Understanding curatorship as a field in dispute is also the motto of two of the prominent Brazilian indigenous curators in recent years, Naine Terena and Sandra Benites. Both demonstrate that it is necessary to think of new ways of doing curatorship. Sandra is of Guarani origin, a doctoral student at the National Museum and the first indigenous curator hired by a Brazilian artistic institution, the Museu de Arte de São Paulo. Her hiring was carried out at the end of 2019 as part of the exhibition organization process indigenous stories, scheduled by MASP to be held in 2021. Naine is of Terena origin, is a doctor in education, university professor and curator of the exhibition Vexoa: We know, which would occupy the Pinacoteca do Estado de São Paulo this year and which is suspended due to the pandemic. She works as a curator and educator, and understands that education crosses all areas of her work. According to Naine, her work involves presenting contemporary art from an indigenous perspective, as well as the possibility of educating the eyes of the non-indigenous public. She believes that “the process of training and dialogue with managers, curators and programmers helps to combat stereotypes, prejudices and encourages the construction of respectful relationships”. The curator also emphasizes that her action is not individual, but collective, and that “it is necessary to think from the collective and listening point of view for the construction of a consistent national scenario”.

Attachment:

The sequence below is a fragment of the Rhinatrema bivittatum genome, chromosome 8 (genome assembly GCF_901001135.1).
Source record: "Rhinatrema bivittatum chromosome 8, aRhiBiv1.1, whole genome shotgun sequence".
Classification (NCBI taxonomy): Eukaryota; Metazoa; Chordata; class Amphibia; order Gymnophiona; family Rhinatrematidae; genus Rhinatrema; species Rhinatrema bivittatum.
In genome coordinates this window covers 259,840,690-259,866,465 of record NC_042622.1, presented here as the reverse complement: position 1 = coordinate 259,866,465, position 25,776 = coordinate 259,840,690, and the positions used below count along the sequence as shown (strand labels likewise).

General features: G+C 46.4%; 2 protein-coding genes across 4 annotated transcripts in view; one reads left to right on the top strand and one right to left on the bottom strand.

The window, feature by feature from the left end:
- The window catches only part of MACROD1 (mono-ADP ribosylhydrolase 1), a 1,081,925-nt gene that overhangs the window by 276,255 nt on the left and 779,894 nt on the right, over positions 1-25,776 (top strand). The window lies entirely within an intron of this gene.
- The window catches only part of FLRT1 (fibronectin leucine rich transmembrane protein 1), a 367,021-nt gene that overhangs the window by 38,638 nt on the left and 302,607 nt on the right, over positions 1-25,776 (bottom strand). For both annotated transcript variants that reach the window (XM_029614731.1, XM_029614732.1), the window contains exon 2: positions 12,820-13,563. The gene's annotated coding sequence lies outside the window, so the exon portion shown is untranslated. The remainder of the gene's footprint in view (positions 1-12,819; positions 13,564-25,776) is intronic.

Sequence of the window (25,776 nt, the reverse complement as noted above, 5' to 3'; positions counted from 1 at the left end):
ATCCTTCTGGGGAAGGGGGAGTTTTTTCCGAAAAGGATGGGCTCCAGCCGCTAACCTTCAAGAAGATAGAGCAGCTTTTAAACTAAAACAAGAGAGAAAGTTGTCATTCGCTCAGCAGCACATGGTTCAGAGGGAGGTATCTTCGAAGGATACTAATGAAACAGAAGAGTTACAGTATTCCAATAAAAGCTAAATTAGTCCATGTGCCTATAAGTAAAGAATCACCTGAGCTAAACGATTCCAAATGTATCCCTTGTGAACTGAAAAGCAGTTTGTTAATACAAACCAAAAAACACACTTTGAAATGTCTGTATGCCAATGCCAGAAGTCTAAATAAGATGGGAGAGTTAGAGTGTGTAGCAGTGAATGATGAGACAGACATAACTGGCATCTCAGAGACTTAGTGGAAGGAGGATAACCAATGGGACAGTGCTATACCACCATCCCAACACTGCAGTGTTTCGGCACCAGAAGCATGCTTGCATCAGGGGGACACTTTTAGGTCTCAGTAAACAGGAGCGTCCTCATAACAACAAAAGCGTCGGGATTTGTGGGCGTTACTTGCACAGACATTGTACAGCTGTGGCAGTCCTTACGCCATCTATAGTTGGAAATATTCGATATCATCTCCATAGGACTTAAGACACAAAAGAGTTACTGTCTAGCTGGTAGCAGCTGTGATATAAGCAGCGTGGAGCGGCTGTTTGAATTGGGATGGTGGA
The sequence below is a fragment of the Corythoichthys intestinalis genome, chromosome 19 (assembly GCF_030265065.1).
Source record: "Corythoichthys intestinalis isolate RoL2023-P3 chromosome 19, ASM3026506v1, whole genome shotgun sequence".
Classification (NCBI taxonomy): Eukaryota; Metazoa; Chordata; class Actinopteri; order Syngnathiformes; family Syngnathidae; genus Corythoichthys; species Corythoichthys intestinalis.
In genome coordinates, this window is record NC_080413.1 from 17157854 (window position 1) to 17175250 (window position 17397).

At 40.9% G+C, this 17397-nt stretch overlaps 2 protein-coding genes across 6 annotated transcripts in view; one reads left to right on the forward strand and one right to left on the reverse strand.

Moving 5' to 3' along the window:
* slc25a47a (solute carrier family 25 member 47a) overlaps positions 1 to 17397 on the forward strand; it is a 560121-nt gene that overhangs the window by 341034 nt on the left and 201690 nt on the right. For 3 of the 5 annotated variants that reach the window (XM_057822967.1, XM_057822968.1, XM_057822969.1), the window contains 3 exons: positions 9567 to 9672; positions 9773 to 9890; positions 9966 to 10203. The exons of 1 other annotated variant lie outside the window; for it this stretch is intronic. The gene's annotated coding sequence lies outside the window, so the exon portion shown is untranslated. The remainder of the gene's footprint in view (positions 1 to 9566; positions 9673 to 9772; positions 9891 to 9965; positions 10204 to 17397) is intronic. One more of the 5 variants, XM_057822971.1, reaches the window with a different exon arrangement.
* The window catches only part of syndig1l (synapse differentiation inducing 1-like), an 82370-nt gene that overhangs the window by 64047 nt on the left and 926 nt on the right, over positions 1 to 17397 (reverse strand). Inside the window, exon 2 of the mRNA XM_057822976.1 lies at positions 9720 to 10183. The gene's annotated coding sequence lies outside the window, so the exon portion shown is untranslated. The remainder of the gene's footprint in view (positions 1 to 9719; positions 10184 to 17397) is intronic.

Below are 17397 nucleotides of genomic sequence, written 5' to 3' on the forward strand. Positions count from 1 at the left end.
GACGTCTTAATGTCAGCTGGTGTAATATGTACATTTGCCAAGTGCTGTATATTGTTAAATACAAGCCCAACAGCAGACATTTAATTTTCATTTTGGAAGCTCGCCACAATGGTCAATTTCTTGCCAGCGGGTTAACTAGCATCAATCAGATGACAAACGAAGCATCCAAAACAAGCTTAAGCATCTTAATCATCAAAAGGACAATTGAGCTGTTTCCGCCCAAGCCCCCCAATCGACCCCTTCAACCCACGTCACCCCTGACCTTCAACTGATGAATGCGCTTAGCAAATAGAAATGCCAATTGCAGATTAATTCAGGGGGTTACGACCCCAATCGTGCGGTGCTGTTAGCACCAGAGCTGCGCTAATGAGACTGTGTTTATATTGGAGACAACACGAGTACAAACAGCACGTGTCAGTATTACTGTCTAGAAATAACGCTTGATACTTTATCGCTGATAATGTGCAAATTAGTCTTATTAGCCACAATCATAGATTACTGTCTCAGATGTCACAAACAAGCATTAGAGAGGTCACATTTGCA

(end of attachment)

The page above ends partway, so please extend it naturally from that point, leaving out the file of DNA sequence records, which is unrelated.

Moving collectively is also one of the premises of the Movement of indigenous Mahku artists, from the Huni Kuin ethnic group, residents of the city of Rio Branco, Acre. The region, little represented in the narratives of the history of Brazilian arts, has been gaining more space through the group. The artist Ibã Huni Kuin is the main leader of the movement and stands out for his work as an artist and cultural agent. The group's purpose is to value artistic production through local aesthetics, in addition to creating a system of circulation and conceptualization of its productions. For artist, curator and activist Denilson Baniwa, another featured indigenous artist, this movement of indigenous artists has been around for a long time, but only in recent years has it been more attentively accessed by non-indigenous networks. According to him, “it was through the defiant courage of some artists that places were opened, generating a growing network of other artists who were already producing or who started to produce with more freedom”. According to him, “this movement contributes not only to indigenous artists, but, above all, to demonstrate that there is another type of possible vision of art, which can serve as a basis for the construction of a decolonial and critical medium”.